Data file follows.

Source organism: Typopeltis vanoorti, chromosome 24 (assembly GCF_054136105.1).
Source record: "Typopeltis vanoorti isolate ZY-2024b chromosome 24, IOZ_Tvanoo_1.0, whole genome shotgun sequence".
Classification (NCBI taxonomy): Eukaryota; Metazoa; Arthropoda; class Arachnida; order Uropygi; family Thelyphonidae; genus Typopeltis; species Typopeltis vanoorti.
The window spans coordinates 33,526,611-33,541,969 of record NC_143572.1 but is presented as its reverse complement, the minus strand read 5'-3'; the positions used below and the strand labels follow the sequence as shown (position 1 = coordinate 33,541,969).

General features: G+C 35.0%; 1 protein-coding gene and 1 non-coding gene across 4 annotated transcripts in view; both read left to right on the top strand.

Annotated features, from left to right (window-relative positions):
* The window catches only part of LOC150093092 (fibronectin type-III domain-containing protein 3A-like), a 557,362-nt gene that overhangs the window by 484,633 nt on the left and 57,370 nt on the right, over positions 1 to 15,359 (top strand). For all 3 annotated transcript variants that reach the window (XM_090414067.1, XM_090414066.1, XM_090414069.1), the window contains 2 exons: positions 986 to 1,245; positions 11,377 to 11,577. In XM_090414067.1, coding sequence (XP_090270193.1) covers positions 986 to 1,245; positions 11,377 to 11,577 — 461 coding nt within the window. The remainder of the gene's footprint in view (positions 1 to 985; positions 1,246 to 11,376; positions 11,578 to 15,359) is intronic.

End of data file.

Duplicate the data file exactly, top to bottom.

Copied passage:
Source organism: Typopeltis vanoorti, chromosome 24 (assembly GCF_054136105.1).
Source record: "Typopeltis vanoorti isolate ZY-2024b chromosome 24, IOZ_Tvanoo_1.0, whole genome shotgun sequence".
Classification (NCBI taxonomy): Eukaryota; Metazoa; Arthropoda; class Arachnida; order Uropygi; family Thelyphonidae; genus Typopeltis; species Typopeltis vanoorti.
The window spans coordinates 33,526,611-33,541,969 of record NC_143572.1 but is presented as its reverse complement, the minus strand read 5'-3'; the positions used below and the strand labels follow the sequence as shown (position 1 = coordinate 33,541,969).

General features: G+C 35.0%; 1 protein-coding gene and 1 non-coding gene across 4 annotated transcripts in view; both read left to right on the top strand.

Annotated features, from left to right (window-relative positions):
* The window catches only part of LOC150093092 (fibronectin type-III domain-containing protein 3A-like), a 557,362-nt gene that overhangs the window by 484,633 nt on the left and 57,370 nt on the right, over positions 1 to 15,359 (top strand). For all 3 annotated transcript variants that reach the window (XM_090414067.1, XM_090414066.1, XM_090414069.1), the window contains 2 exons: positions 986 to 1,245; positions 11,377 to 11,577. In XM_090414067.1, coding sequence (XP_090270193.1) covers positions 986 to 1,245; positions 11,377 to 11,577 — 461 coding nt within the window. The remainder of the gene's footprint in view (positions 1 to 985; positions 1,246 to 11,376; positions 11,578 to 15,359) is intronic.